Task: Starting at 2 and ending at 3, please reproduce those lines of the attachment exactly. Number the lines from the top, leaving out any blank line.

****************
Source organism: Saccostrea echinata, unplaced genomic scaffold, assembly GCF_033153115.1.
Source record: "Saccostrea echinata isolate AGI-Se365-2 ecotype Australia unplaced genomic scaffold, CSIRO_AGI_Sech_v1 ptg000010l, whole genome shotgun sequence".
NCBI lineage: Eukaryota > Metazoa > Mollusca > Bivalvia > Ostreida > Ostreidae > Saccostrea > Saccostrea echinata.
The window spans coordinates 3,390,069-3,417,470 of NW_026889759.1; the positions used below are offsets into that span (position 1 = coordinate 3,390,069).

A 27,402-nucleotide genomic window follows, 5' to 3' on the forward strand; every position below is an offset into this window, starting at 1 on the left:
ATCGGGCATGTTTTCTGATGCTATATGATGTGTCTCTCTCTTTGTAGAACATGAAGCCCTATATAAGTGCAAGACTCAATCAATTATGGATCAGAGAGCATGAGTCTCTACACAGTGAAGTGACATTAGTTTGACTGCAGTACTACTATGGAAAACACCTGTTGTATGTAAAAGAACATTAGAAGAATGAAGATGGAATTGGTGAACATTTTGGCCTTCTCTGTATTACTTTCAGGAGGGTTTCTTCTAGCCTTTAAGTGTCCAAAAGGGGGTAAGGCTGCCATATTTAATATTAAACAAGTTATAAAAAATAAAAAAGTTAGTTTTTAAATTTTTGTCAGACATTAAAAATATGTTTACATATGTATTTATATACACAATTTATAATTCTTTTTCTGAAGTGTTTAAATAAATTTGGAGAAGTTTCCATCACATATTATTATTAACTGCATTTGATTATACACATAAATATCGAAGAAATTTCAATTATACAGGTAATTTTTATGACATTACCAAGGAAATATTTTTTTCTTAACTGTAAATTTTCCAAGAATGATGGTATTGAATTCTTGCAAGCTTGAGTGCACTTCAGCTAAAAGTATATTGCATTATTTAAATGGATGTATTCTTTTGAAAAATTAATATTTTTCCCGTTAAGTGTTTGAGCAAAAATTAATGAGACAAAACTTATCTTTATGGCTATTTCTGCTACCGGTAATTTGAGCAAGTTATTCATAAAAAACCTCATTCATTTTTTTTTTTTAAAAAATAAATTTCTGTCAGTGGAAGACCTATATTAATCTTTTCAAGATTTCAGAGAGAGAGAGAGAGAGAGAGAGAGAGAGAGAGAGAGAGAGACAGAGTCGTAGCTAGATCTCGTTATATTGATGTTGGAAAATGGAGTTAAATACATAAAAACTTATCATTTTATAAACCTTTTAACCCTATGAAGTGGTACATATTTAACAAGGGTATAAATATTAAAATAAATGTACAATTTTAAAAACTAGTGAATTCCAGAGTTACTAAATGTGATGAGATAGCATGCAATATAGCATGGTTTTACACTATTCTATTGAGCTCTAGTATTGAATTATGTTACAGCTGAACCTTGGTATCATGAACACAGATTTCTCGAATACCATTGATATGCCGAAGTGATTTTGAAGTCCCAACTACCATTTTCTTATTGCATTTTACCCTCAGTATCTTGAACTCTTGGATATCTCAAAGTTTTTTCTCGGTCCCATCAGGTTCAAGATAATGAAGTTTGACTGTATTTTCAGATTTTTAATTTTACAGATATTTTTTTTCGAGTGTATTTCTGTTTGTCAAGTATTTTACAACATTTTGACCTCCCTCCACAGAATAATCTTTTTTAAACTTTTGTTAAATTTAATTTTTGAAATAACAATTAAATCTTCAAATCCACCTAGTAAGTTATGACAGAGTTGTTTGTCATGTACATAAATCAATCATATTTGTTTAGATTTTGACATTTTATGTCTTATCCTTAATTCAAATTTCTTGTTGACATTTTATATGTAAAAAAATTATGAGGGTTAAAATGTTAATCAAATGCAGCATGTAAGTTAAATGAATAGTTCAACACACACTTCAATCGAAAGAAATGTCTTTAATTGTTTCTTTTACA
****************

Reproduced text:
Source record: "Saccostrea echinata isolate AGI-Se365-2 ecotype Australia unplaced genomic scaffold, CSIRO_AGI_Sech_v1 ptg000010l, whole genome shotgun sequence".
NCBI lineage: Eukaryota > Metazoa > Mollusca > Bivalvia > Ostreida > Ostreidae > Saccostrea > Saccostrea echinata.